To serve, it's traditional to enjoy the rich sauce with freshly cooked tagliatelle as a primo, serving the rest of the sauce with the meat as a secondo, teamed with steamed greens, oozy polenta, mash or whatever you fancy!
Time 4 hours
1kg piece of beef chuck, sinew removed
2 red onions
2 cloves of garlic
2 sticks of celery
1 bulb of fennel
½ a bunch of fresh rosemary (15g)
½ a bunch of fresh sage (15g)
250ml Chianti red wine
2 Tbsp tomato puree
1½ litres organic meat or veg stock
Place the meat in a fairly snug-fitting casserole pan on a medium-low heat with 2 tablespoons of oil, turning with tongs, while you peel the onions, carrots and garlic, trim the celery and fennel, then roughly chop it all to make a soffritto - it cooks low and slow so there's no need to be too precise.
Stir into the pan, tie the rosemary and sage together and add, then season with sea salt and black pepper. Cook for 20 to 30 minutes, or until starting to caramelise, stirring the vege and turning the meat occasionally.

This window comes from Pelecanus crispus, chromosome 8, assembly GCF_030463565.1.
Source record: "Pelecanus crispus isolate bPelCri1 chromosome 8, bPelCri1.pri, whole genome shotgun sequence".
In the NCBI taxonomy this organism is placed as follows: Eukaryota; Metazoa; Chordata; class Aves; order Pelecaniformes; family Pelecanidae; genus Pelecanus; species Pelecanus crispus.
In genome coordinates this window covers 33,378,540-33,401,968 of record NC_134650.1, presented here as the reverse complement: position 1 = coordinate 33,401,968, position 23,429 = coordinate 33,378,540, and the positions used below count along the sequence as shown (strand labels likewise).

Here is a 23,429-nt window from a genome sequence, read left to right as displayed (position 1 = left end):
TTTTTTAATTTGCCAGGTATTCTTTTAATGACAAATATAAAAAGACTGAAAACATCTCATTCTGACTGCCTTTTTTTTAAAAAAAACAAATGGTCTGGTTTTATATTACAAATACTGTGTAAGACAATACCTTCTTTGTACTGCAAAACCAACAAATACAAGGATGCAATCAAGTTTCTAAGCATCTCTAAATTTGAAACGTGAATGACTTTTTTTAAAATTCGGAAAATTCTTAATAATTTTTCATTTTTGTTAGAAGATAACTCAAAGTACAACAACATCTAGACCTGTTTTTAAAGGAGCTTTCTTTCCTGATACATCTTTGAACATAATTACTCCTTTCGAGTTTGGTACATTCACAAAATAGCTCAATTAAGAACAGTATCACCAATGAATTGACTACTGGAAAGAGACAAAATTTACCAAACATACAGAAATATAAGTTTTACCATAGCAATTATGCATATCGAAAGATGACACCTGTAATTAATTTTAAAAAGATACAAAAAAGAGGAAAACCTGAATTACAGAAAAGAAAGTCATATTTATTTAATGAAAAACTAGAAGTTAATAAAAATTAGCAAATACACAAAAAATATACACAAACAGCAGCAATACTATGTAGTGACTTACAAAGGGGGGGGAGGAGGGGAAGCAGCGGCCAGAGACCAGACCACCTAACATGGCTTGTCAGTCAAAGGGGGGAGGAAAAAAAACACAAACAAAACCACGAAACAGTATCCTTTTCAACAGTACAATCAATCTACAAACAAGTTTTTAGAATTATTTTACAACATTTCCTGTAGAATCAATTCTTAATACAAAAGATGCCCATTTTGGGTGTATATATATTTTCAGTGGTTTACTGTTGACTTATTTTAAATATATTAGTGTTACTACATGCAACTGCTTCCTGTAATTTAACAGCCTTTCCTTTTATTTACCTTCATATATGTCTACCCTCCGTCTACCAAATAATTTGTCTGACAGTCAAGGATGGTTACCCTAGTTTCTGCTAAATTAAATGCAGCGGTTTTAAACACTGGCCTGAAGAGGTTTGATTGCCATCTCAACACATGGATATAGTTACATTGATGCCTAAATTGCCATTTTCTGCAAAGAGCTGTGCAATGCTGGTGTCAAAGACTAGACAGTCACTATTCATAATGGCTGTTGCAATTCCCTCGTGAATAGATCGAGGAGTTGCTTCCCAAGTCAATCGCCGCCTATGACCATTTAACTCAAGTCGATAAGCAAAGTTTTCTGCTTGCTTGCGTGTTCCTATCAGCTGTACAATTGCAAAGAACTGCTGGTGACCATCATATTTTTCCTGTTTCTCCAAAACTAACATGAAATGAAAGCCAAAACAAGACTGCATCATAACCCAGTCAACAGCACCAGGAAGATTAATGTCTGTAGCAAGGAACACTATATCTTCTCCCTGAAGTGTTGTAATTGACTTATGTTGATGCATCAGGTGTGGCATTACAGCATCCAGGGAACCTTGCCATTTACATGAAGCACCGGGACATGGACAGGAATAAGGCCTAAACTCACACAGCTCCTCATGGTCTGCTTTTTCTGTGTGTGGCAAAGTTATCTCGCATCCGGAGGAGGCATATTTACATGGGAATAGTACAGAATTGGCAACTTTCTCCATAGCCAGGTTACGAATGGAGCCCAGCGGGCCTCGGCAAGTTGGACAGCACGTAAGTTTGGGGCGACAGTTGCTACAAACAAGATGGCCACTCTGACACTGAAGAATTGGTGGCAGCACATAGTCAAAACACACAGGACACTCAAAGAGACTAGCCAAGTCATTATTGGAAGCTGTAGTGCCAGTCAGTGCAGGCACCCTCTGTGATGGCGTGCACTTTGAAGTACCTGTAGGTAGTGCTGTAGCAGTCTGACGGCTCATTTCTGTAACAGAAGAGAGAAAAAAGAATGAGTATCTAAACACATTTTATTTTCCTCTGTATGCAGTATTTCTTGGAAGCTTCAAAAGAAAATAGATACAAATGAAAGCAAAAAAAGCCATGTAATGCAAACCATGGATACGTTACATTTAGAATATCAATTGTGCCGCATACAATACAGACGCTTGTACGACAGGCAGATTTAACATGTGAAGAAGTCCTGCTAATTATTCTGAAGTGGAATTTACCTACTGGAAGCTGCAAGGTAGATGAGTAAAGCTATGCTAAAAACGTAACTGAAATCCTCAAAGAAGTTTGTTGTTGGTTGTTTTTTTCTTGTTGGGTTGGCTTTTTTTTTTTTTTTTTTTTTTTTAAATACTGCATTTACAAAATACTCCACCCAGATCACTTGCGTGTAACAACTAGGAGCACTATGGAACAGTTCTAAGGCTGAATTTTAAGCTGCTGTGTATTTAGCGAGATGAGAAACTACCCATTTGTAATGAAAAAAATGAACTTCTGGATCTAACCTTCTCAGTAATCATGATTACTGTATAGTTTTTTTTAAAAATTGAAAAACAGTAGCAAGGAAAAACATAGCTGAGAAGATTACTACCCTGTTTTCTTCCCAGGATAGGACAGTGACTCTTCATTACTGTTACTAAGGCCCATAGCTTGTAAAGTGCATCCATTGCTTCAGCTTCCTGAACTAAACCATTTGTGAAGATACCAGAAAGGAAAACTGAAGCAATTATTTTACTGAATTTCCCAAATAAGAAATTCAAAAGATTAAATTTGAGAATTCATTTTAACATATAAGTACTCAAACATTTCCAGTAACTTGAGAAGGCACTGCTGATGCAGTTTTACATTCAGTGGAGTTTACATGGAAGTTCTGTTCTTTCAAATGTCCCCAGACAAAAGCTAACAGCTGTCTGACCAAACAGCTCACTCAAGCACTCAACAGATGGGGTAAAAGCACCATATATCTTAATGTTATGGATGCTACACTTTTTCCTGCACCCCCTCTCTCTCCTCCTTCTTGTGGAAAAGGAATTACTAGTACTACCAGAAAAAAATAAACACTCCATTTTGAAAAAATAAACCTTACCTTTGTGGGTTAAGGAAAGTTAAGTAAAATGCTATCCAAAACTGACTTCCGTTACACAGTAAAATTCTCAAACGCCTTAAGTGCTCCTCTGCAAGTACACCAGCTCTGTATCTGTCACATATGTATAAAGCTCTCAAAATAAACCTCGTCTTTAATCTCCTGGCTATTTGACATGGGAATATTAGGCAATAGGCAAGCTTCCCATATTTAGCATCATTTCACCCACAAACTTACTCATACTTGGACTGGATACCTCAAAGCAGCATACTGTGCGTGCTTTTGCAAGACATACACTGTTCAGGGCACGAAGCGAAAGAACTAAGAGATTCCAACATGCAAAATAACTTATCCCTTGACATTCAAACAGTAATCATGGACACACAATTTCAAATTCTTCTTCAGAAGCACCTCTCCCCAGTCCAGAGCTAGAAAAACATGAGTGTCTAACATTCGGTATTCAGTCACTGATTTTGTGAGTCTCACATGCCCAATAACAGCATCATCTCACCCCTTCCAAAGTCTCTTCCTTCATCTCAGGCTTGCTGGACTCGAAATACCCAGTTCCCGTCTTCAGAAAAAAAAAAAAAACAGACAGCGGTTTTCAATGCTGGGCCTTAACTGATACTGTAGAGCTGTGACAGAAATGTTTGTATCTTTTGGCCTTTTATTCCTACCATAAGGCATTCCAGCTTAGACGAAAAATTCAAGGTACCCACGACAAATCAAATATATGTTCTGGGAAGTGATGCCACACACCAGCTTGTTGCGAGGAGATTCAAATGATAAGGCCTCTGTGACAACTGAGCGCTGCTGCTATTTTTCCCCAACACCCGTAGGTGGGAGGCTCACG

Turn the heat up to high, pour in the wine, stir in the tomato puree, and let the wine cook away.
Pour in the stock, bring to the boil, then place a double layer of scrunched-up wet greaseproof paper on the surface.
Reduce to a low heat and cook for around 3 hours, or until the meat is meltingly tender, turning and basting occasionally. Season to perfection.
Lift the meat out on to a board, carve it into thin slices, and spoon over enough of that incredible sauce to keep the meat nice and juicy.
Toss the rest of the sauce (reduce on the hob, if needed) with freshly cooked tagliatelle, and finely grate over a little parmesan, to serve. Double win.